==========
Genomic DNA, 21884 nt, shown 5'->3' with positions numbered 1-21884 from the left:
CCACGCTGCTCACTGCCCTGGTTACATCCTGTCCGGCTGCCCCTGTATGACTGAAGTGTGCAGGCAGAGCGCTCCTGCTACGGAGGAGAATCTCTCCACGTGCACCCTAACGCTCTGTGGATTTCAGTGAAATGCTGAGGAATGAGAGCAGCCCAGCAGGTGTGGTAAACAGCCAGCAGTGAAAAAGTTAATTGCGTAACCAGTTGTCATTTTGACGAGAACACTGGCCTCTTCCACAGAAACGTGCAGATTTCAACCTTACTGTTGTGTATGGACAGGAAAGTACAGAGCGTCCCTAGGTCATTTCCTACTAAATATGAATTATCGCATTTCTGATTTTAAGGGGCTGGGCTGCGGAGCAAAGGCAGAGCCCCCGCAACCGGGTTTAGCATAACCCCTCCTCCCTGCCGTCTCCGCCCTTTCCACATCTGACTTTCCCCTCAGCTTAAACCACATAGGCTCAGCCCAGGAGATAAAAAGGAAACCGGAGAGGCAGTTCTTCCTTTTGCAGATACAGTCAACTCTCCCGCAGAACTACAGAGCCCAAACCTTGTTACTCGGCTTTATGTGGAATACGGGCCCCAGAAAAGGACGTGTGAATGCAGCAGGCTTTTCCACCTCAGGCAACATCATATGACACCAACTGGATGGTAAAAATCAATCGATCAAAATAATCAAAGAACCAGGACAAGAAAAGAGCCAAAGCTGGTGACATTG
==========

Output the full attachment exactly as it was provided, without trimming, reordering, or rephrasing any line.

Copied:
Genomic DNA, 21884 nt, shown 5'->3' with positions numbered 1-21884 from the left:
CCACGCTGCTCACTGCCCTGGTTACATCCTGTCCGGCTGCCCCTGTATGACTGAAGTGTGCAGGCAGAGCGCTCCTGCTACGGAGGAGAATCTCTCCACGTGCACCCTAACGCTCTGTGGATTTCAGTGAAATGCTGAGGAATGAGAGCAGCCCAGCAGGTGTGGTAAACAGCCAGCAGTGAAAAAGTTAATTGCGTAACCAGTTGTCATTTTGACGAGAACACTGGCCTCTTCCACAGAAACGTGCAGATTTCAACCTTACTGTTGTGTATGGACAGGAAAGTACAGAGCGTCCCTAGGTCATTTCCTACTAAATATGAATTATCGCATTTCTGATTTTAAGGGGCTGGGCTGCGGAGCAAAGGCAGAGCCCCCGCAACCGGGTTTAGCATAACCCCTCCTCCCTGCCGTCTCCGCCCTTTCCACATCTGACTTTCCCCTCAGCTTAAACCACATAGGCTCAGCCCAGGAGATAAAAAGGAAACCGGAGAGGCAGTTCTTCCTTTTGCAGATACAGTCAACTCTCCCGCAGAACTACAGAGCCCAAACCTTGTTACTCGGCTTTATGTGGAATACGGGCCCCAGAAAAGGACGTGTGAATGCAGCAGGCTTTTCCACCTCAGGCAACATCATATGACACCAACTGGATGGTAAAAATCAATCGATCAAAATAATCAAAGAACCAGGACAAGAAAAGAGCCAAAGCTGGTGACATTG